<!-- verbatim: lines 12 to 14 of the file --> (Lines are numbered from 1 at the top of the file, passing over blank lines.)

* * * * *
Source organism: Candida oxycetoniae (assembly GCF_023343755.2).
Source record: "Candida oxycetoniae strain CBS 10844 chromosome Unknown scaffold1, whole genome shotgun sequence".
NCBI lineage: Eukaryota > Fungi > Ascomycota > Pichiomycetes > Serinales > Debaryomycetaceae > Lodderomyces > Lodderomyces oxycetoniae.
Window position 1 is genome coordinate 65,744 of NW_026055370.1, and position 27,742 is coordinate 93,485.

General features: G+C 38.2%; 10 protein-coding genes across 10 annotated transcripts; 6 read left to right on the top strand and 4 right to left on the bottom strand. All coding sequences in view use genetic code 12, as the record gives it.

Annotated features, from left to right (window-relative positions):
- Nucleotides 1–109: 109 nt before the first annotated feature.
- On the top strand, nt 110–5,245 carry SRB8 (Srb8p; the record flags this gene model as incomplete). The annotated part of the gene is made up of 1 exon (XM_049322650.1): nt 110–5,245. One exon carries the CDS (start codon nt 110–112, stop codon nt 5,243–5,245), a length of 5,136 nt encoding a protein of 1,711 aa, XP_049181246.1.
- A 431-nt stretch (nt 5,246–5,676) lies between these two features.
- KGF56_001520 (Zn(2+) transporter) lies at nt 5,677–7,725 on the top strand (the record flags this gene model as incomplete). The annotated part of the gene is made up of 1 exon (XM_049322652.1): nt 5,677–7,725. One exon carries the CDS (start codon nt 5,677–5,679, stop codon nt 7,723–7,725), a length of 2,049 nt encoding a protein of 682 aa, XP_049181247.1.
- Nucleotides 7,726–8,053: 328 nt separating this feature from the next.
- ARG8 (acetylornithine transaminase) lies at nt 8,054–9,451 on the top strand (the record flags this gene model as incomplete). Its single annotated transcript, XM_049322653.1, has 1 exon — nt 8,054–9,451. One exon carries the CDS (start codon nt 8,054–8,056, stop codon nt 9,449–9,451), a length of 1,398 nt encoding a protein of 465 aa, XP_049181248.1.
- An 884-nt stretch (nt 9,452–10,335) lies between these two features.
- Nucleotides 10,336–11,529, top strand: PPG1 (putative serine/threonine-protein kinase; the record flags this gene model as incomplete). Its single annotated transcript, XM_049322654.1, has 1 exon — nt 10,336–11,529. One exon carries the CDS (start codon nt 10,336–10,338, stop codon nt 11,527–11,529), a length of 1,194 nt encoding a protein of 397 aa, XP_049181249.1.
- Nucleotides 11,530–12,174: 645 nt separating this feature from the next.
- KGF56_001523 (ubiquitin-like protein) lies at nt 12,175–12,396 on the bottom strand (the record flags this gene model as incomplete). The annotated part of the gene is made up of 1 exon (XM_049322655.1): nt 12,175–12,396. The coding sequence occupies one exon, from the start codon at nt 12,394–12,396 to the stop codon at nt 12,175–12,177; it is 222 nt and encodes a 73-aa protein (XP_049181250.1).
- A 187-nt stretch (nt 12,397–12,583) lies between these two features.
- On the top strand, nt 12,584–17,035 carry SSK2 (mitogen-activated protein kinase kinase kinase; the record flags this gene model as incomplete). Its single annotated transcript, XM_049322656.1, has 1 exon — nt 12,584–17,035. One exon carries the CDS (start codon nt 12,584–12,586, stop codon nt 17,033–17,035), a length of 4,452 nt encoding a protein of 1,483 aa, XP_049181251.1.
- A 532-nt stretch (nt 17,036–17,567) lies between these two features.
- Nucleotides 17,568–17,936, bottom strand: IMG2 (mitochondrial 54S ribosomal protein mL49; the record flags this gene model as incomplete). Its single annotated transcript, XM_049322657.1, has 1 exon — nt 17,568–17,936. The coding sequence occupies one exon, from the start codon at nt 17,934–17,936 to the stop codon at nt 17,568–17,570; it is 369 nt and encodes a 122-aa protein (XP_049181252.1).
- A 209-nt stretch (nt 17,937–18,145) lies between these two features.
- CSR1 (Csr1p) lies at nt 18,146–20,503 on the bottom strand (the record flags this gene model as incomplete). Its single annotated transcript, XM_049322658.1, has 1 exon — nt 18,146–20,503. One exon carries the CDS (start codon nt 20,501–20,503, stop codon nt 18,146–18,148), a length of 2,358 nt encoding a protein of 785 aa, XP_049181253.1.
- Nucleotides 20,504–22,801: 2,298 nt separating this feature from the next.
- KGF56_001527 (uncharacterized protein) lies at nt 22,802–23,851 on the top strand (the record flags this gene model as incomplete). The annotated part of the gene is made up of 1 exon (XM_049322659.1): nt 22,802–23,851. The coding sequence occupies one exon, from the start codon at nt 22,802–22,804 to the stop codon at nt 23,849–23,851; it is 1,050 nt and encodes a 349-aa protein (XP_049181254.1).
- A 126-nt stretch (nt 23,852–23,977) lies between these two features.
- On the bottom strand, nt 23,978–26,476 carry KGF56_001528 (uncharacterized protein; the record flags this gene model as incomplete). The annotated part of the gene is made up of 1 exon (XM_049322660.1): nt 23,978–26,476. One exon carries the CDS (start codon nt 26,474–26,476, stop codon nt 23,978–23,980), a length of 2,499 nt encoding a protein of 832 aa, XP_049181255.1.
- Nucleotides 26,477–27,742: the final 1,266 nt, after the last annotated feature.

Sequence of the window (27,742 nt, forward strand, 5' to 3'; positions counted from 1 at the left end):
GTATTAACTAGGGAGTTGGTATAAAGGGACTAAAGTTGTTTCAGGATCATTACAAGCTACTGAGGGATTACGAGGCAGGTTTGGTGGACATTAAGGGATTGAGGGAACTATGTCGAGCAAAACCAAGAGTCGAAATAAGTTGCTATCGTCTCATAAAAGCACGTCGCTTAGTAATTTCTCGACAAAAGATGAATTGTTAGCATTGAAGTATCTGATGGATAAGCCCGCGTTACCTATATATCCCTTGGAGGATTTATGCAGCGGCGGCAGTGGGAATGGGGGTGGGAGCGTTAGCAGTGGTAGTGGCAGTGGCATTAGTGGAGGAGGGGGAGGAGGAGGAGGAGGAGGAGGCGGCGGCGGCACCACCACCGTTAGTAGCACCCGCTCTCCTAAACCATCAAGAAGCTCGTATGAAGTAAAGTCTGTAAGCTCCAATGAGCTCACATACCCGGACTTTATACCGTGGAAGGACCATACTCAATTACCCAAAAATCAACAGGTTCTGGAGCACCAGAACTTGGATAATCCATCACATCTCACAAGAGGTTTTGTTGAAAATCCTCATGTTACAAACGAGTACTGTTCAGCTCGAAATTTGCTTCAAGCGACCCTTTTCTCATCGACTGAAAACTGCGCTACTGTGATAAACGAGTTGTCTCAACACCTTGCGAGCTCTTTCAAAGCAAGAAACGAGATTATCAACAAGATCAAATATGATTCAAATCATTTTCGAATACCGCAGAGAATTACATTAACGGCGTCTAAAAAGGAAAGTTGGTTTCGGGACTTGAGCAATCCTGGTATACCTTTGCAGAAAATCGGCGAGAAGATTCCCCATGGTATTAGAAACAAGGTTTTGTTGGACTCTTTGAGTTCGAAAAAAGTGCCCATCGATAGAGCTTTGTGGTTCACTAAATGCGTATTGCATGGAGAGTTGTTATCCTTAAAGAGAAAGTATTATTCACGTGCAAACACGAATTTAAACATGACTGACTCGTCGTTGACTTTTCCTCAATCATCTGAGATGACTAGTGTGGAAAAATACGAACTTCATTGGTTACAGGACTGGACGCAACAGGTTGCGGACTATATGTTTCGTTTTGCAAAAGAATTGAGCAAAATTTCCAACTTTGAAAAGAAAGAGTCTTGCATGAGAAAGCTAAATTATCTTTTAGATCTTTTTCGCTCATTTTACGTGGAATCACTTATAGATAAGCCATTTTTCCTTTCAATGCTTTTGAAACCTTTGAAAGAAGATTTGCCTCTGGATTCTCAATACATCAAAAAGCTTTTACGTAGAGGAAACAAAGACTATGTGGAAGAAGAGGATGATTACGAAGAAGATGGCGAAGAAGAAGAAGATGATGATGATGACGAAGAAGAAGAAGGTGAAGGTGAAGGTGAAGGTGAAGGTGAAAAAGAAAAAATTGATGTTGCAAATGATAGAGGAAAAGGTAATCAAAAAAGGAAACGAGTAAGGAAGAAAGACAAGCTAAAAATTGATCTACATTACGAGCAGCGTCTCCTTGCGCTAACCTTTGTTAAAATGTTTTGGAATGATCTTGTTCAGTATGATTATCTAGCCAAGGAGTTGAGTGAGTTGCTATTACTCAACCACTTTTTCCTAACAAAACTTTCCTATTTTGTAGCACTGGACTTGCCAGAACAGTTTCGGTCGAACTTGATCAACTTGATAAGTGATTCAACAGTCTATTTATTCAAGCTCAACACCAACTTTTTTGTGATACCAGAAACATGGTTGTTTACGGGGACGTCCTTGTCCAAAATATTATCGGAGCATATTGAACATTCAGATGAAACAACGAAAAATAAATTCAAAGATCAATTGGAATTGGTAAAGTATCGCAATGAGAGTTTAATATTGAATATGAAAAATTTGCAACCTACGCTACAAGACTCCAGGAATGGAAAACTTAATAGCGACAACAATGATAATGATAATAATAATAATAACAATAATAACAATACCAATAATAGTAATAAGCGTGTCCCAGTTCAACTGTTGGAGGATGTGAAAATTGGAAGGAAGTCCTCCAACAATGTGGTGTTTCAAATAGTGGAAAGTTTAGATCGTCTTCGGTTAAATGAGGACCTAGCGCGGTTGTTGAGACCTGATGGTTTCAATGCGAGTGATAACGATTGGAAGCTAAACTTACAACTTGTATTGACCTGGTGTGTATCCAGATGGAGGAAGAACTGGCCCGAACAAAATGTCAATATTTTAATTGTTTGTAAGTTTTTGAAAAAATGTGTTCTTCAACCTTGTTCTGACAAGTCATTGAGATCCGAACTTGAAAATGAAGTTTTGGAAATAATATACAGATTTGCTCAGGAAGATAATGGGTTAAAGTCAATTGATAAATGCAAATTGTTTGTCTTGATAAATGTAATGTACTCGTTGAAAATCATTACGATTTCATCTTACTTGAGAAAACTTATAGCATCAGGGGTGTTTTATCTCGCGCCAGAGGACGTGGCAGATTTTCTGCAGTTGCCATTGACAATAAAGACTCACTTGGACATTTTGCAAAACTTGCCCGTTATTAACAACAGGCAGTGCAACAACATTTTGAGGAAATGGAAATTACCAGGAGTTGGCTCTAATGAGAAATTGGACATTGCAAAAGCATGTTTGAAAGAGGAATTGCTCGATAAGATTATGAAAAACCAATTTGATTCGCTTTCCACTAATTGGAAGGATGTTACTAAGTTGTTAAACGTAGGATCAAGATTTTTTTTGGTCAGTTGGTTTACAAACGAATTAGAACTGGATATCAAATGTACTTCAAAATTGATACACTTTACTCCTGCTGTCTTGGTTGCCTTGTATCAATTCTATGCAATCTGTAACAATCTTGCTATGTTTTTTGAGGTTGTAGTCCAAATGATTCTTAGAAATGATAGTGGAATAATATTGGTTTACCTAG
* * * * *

- ARG8 (acetylornithine transaminase) lies at nt 8,054–9,451 on the top strand (the record flags this gene model as incomplete). Its single annotated transcript, XM_049322653.1, has 1 exon — nt 8,054–9,451. One exon carries the CDS (start codon nt 8,054–8,056, stop codon nt 9,449–9,451), a length of 1,398 nt encoding a protein of 465 aa, XP_049181248.1.
- An 884-nt stretch (nt 9,452–10,335) lies between these two features.
- Nucleotides 10,336–11,529, top strand: PPG1 (putative serine/threonine-protein kinase; the record flags this gene model as incomplete). Its single annotated transcript, XM_049322654.1, has 1 exon — nt 10,336–11,529. One exon carries the CDS (start codon nt 10,336–10,338, stop codon nt 11,527–11,529), a length of 1,194 nt encoding a protein of 397 aa, XP_049181249.1.